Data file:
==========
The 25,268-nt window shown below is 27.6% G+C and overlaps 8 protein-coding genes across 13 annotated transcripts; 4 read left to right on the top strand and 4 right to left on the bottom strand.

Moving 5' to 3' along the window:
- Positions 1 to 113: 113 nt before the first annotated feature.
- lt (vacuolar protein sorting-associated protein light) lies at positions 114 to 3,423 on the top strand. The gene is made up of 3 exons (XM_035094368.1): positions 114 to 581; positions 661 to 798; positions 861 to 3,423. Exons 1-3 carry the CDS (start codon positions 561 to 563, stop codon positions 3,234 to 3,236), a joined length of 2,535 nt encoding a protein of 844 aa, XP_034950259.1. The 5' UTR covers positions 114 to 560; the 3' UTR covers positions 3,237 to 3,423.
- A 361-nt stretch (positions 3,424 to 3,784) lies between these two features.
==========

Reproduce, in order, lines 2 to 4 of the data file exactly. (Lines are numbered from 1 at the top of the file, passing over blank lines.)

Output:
Moving 5' to 3' along the window:
- Positions 1 to 113: 113 nt before the first annotated feature.
- lt (vacuolar protein sorting-associated protein light) lies at positions 114 to 3,423 on the top strand. The gene is made up of 3 exons (XM_035094368.1): positions 114 to 581; positions 661 to 798; positions 861 to 3,423. Exons 1-3 carry the CDS (start codon positions 561 to 563, stop codon positions 3,234 to 3,236), a joined length of 2,535 nt encoding a protein of 844 aa, XP_034950259.1. The 5' UTR covers positions 114 to 560; the 3' UTR covers positions 3,237 to 3,423.